Authors: Registered Dietitians
(HealthCastle.com) With Fall coming and temperatures dropping, the flu season is about to start again. In addition to proper hand washing, what can you do to lower your chance of falling ill?
Immunity-Boosting Foods to Add to Your Diet This Fall
Yogurt With Specific Strains
There's a promising perk for yogurt lovers! A German study found that probiotics (as found in yogurt with active culture) may shorten your cold episode by almost two days. Most yogurt products have a label claiming they are good for your digestive health and may boost immunity. But not all bacterial strains have the immune-boosting quality. So far, only some strains, like Lactobacillus casei and Lactobacillus reuteri have been scientifically shown to prevent colds, improve immune response, or shorten sick leaves from work. So keep on eating those "friendly" bugs but look for yogurt products that contain these strains!
Vitamin D Supplements
This sunshine vitamin continues to surprise us, not only for cancer prevention, but also in flu prevention. A 2007 study found that study participants taking daily Vitamin D pills were 3 times less likely to report flu symptoms. A high-dose of 2000 IU per day resulted in no reports of cold or flu symptoms! Indeed, it makes sense to take a 1000 IU Vitamin D supplement daily, especially during winter months when most of us are bundled up with minimal skin exposure to the sun. Speak to your doctor or dietitians before starting any supplementation.
Vitamin C Supplements
Previous studies have shown that 1,000 mg of Vitamin C supplements may make your cold milder and shorten it by half a day. Another systematic review has found evidence that high-dose Vitamin C reduces the duration of symptoms in people with upper respiratory tract infections. However, not all studies generated a similar result. Hence, it is not generally recommended to take Vitamin C supplements routinely, but you may try them with the onset of a flu. Instead of supplementing on a day-to-day basis, include lots of Vitamin C–rich foods such as orange, kiwi, cantaloupe, strawberries, and watermelon in your diet.
Mushrooms for Beta-Glucan
Beta-glucans, a type of soluble polysaccharides found in foods, have been identified as having the ability to boost immunity, lower bad LDL cholesterol, and regulate blood sugar. However, not all beta-glucans are effective at improving immune response, according to Dr. Roger Clemens, Professor at the University of Southern California's School of Pharmacy. Beta 1,3/1,6 glucans from mushrooms have been shown to enhance macrophage activity, which is critical in warding off infection. Beta 1,3/1,4 glucans found in oats and barley, however, do not appear to be effective. So toss extra mushrooms in your pasta sauce, soups, stir-fries, casseroles, or pizza. Don't forget, not just exotic mushrooms like shiitake or reishi contain beta-glucans. Local favorites like crimini and white button mushrooms are also healthy options.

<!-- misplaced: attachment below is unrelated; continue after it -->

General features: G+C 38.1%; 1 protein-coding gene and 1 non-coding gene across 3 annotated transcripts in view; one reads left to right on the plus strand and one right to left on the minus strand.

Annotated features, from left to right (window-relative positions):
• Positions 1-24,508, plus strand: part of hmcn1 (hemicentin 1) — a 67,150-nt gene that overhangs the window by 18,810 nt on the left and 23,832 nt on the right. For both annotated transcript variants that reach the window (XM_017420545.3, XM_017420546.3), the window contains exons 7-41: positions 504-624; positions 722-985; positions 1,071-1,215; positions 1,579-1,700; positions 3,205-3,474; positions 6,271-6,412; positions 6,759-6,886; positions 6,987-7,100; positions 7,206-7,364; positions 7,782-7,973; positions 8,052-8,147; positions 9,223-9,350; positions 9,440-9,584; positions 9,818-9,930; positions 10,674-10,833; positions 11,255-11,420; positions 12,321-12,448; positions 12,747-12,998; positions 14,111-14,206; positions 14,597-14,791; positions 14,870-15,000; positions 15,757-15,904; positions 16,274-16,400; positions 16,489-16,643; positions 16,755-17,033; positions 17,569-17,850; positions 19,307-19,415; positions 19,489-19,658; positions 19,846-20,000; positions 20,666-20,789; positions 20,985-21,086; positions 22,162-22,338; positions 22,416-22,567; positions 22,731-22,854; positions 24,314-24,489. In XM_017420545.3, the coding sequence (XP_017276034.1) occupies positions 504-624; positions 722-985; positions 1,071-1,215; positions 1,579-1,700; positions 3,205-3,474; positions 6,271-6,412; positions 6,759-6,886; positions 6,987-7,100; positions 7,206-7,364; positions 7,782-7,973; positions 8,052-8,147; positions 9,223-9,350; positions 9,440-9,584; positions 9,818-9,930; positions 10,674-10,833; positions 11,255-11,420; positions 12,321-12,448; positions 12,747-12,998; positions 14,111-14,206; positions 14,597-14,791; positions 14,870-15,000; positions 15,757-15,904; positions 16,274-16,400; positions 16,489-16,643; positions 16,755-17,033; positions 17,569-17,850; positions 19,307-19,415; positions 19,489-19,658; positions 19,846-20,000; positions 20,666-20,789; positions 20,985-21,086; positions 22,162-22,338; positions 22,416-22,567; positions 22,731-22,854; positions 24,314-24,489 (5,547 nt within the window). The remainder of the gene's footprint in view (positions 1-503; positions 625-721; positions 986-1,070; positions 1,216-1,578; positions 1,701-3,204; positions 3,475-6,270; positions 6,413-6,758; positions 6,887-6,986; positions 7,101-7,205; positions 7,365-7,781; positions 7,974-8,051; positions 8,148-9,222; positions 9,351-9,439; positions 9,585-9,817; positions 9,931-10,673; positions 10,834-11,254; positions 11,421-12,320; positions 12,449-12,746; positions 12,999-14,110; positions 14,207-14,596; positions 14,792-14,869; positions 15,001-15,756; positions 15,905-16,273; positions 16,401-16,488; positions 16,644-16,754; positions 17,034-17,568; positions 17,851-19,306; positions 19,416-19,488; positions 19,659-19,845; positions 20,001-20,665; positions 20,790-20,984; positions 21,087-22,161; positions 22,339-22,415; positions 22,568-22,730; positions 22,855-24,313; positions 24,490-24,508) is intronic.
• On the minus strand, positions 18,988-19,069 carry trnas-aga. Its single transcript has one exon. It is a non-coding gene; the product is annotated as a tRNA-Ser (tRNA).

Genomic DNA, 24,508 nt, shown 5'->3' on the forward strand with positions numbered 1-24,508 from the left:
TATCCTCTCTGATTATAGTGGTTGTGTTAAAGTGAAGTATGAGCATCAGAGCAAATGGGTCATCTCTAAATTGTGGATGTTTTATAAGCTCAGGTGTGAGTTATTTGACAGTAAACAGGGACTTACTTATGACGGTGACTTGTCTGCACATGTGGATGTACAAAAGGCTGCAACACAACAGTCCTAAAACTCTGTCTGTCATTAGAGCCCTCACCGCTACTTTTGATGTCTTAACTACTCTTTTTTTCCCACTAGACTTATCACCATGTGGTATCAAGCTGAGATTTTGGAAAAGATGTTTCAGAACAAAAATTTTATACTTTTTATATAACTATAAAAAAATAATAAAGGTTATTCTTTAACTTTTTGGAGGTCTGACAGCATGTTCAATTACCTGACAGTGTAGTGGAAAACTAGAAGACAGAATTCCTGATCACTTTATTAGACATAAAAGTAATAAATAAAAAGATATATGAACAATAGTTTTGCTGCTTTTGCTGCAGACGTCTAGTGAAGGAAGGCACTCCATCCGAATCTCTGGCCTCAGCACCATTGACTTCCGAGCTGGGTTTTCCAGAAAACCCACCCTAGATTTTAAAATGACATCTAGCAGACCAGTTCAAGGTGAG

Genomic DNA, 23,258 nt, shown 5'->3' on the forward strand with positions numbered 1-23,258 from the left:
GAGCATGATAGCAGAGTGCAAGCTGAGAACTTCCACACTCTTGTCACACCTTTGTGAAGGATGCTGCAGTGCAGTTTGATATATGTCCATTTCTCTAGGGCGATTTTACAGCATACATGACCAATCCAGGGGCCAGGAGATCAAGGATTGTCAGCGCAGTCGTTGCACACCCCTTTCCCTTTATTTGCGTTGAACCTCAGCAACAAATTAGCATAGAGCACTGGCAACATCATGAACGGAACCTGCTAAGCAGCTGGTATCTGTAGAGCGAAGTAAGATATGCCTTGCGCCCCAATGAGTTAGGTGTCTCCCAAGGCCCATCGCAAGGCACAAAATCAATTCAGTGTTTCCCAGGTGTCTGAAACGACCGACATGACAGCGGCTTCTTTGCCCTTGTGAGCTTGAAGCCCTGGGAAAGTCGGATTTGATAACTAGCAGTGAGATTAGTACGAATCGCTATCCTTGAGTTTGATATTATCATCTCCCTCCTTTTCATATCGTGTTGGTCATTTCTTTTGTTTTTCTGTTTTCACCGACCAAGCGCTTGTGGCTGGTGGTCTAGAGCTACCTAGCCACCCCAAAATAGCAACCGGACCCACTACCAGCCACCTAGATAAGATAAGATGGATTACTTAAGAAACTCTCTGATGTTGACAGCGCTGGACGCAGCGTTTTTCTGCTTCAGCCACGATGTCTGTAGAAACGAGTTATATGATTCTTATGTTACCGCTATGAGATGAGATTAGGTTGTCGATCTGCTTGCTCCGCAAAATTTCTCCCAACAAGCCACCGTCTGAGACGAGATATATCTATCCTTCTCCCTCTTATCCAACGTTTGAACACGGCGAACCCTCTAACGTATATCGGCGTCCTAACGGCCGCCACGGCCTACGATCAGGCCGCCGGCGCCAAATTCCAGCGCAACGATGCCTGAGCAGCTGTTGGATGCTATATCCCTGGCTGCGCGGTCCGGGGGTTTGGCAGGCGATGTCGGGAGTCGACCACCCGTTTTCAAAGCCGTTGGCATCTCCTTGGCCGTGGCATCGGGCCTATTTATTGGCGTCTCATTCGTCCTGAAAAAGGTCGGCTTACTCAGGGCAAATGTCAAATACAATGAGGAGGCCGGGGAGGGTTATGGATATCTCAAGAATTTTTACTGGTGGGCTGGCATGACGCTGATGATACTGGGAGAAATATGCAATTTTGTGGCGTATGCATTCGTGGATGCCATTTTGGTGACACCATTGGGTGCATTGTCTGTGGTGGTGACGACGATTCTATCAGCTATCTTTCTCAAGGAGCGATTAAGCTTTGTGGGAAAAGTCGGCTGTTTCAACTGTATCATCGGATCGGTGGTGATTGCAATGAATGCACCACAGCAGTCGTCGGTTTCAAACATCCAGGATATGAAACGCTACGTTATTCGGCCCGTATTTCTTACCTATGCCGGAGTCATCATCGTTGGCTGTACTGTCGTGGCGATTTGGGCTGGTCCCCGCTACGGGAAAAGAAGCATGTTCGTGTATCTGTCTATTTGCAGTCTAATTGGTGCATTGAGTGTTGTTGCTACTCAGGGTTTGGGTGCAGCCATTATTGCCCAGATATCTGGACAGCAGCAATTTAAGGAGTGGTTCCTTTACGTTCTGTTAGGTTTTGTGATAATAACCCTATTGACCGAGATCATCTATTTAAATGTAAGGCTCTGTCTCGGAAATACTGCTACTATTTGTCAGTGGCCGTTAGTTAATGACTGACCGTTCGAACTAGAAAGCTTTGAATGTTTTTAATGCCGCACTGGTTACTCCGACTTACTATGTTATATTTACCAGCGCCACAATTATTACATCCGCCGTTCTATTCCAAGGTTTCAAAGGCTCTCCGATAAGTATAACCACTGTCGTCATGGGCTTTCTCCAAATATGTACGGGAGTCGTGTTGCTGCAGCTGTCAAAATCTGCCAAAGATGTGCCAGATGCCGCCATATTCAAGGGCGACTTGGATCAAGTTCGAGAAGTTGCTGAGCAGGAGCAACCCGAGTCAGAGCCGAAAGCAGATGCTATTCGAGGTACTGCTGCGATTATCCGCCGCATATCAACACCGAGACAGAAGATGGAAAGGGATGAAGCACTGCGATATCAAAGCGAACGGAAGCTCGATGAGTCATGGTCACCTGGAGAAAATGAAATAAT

Seafood for Selenium
Most of us think of the good omega 3 fatty acids when we think of seafood. But did you know that seafood is also a rich source of selenium, a potent antioxidant? A small study conducted by researchers from the University of California found that healthy men given a high-selenium diet had a better immune response in improving white blood cells (B-lymphocytes and perhaps T-cell function). So include a variety of sustainable seafood choices in your diet.
Green Tea for Catechins
A 2007 study showed that participants taking green tea extracts have improved immune response by secreting more virus-fighting interferon. Dr. Susan Percival, one of the researchers in this study, agreed that drinking at least 6 cups of tea will achieve the same health benefits. "Green tea is a better immune modulator as it contains higher levels of catechins, but black tea still has benefits," added Dr. Percival, Professor of Nutritional Sciences at the University of Florida. Drinking 6 cups of tea may seem like a lot, but adding 2 to 3 cups of this calorie-free beverage to your day is not that hard to achieve.
Almonds for Vitamin E
Similar to seafood, most people think of omega 3 fatty acids as nuts' major beneficial nutrients. But nuts are also known for their rich levels of Vitamin E, a fat-soluble vitamin. In our post on comparing nuts' nutrition, almonds have the most Vitamin E! Researchers from Tufts University found that a daily Vitamin E supplement of 200 IU may help prevent colds among the elderly living in nursing homes. So enjoy some unsalted crunchy nuts and other Vitamin E–rich foods such as whole grain cereals.
What about Zinc Lozenges?
Zinc found in meat is vital to immune response. But what about zinc lozenges? They were very popular in the 1980s and 90s, but it turns out they're a thing of the past. Scientists from the Pittsburgh Medical Center conducted a review in 2007 of studies that investigated the effectiveness of zinc. They found that only one study had shown benefits, four subsequent studies showed no benefits, and four were biased.